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Article Summary

Staley, Samuel and Lynn Scarlett. 1997. "Market Oriented Planning: Principles and Tools." Los Angeles: Reason Public Policy Institute.

The Reason Public Policy Institute promotes market solutions over government regulation. (See

In this article, Staley and Scarlett propose a system of market-oriented planning that would be more conducive to rapid land development and would use a common law, nuisance-based standard in those instances in which regulation was needed. They argue that traditional land-use planning slows down the land development process with unnecessary bureaucratic delays, that it favors special interests, and is incapable of adapting sufficiently rapidly to societys changing land use needs.

Current planning and zoning practices include the present the following obstacles:

  • Development approval processes often involve some combination of bargaining, legislative action, appeals, and litigation, and can be time-consuming, inefficient, and costly both for the private developer and for the municipality.
  • Planning processes sometimes result precisely in those conditions planners had hoped to avoid, such as unaffordable housing and traffic congestion.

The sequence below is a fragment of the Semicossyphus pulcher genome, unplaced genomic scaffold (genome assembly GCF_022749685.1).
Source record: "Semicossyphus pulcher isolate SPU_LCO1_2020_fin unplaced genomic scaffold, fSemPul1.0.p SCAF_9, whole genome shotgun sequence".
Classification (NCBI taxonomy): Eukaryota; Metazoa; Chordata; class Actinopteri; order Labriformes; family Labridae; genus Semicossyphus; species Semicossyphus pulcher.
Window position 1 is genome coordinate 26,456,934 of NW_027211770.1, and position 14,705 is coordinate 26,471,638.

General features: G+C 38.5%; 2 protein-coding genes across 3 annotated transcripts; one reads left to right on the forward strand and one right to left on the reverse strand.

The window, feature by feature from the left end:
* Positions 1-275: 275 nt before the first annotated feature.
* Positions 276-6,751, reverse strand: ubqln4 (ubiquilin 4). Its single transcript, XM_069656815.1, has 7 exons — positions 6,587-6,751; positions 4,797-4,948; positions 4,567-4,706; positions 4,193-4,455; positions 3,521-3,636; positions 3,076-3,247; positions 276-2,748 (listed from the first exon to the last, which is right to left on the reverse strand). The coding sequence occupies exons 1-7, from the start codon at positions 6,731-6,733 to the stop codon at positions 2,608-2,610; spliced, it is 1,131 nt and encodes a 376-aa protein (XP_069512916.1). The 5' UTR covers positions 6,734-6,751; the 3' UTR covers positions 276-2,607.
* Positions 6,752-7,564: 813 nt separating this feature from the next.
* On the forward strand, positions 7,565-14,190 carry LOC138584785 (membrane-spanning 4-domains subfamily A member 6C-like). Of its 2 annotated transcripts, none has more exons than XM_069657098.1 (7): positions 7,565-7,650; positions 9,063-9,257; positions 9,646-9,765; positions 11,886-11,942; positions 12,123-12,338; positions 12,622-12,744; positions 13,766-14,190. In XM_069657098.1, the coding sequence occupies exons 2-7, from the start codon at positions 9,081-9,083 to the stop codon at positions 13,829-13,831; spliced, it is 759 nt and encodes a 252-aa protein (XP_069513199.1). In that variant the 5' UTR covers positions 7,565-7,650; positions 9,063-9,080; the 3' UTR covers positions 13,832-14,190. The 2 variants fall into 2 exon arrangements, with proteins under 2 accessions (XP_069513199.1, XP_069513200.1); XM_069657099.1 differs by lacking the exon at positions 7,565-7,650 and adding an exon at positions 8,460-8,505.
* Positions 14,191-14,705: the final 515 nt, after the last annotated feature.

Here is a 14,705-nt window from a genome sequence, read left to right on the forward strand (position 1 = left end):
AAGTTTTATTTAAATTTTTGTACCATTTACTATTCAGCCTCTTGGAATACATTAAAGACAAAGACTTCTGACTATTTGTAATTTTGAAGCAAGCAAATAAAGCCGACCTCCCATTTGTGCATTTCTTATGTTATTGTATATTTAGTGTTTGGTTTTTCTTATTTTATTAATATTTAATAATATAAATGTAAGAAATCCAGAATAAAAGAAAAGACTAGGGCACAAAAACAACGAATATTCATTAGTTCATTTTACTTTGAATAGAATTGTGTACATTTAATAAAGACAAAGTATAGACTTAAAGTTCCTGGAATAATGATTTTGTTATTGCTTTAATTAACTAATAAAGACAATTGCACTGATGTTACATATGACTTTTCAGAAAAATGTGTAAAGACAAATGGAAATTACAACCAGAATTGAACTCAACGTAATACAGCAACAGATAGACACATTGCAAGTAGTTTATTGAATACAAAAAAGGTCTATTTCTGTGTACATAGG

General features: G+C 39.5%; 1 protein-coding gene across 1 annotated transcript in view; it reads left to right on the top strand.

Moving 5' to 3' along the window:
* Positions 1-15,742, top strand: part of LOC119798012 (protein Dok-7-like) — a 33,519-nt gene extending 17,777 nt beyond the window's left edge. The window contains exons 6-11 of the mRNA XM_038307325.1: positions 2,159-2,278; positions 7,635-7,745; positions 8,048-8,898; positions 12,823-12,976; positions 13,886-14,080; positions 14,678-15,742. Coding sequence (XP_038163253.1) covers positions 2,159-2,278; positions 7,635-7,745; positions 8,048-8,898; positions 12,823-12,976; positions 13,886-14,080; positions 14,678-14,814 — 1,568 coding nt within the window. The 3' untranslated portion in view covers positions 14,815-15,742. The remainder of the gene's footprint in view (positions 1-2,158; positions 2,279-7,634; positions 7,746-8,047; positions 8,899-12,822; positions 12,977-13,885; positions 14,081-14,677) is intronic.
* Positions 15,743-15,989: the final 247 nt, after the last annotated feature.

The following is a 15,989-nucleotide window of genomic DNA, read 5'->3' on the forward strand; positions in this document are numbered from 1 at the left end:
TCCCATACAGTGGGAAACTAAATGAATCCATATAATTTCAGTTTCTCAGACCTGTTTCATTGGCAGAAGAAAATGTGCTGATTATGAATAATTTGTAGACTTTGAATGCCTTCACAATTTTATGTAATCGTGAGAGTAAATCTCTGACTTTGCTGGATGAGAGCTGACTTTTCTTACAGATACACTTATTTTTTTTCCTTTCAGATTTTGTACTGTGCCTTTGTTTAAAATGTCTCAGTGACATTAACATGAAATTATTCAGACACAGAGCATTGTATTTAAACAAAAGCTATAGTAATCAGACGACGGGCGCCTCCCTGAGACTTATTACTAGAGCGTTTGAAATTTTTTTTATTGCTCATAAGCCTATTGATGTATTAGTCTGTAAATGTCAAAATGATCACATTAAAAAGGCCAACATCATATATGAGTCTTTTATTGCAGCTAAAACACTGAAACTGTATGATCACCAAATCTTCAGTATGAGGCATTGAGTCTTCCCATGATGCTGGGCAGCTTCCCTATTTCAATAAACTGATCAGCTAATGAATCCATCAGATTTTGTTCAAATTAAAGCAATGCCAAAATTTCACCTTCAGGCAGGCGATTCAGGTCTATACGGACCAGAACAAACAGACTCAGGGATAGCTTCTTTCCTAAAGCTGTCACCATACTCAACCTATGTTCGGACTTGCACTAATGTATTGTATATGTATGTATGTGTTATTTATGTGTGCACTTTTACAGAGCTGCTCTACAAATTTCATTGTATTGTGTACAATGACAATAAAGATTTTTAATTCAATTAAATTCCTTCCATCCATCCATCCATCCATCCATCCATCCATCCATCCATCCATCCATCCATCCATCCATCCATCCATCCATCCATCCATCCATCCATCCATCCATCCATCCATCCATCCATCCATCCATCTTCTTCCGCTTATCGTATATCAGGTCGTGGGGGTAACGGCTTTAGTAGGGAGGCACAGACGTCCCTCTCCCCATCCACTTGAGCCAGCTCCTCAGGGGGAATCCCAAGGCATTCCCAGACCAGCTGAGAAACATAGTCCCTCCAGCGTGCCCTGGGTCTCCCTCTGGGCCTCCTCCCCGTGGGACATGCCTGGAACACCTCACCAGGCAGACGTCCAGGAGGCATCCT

• Problems often extend beyond jurisdictional boundaries, making it difficult to find comprehensive solutions.
  • Planners visions of future land use needs have, in the past, proven woefully incorrect; (e.g. planners did not anticipate societal changes that have spatial effects, two-income households, the digital revolution and just-in-time inventory strategies)
  • Politicization of land use decision-making impinges on private property rights and nuisance protections through the power of legislatures and special interest groups.

Staley and Scarlett offer the following prescriptions for local land use policy.

  • Land use decisions should be made at the local level and should be protected from state or federal interference.
  • Development should not be impeded unless the government or an individual directly and tangibly affected requests a hearing based on potential negative impacts, which must be tangible and measurable.
  • The government should be given a time limit within which to take action or to review an application.
  • Site plan review should be rapid and efficient, and should have clearly defined criteria.
  • Zoning districts should be mixed-use or should have broadly defined use categories to give greater latitude to developers.
  • The developer should pay for all infrastructure associated with the development, but should be able to choose what type of infrastructure is appropriate.
  • Land use planning should not attempt to achieve a substantive end goal, but rather should establish an efficient process to guide market development.